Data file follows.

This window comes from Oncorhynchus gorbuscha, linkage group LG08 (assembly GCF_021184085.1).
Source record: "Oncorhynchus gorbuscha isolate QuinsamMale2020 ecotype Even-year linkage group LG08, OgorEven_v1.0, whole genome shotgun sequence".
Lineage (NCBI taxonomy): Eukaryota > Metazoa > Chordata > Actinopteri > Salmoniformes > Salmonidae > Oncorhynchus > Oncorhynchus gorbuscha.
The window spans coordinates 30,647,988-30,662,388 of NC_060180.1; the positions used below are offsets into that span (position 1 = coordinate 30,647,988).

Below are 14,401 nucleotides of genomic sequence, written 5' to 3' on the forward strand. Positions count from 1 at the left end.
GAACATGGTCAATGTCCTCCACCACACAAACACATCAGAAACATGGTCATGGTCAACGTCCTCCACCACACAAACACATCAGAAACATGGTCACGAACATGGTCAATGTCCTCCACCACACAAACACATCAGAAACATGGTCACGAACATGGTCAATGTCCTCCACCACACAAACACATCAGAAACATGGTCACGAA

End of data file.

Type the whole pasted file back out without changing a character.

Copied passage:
This window comes from Oncorhynchus gorbuscha, linkage group LG08 (assembly GCF_021184085.1).
Source record: "Oncorhynchus gorbuscha isolate QuinsamMale2020 ecotype Even-year linkage group LG08, OgorEven_v1.0, whole genome shotgun sequence".
Lineage (NCBI taxonomy): Eukaryota > Metazoa > Chordata > Actinopteri > Salmoniformes > Salmonidae > Oncorhynchus > Oncorhynchus gorbuscha.
The window spans coordinates 30,647,988-30,662,388 of NC_060180.1; the positions used below are offsets into that span (position 1 = coordinate 30,647,988).

Below are 14,401 nucleotides of genomic sequence, written 5' to 3' on the forward strand. Positions count from 1 at the left end.
GAACATGGTCAATGTCCTCCACCACACAAACACATCAGAAACATGGTCATGGTCAACGTCCTCCACCACACAAACACATCAGAAACATGGTCACGAACATGGTCAATGTCCTCCACCACACAAACACATCAGAAACATGGTCACGAACATGGTCAATGTCCTCCACCACACAAACACATCAGAAACATGGTCACGAA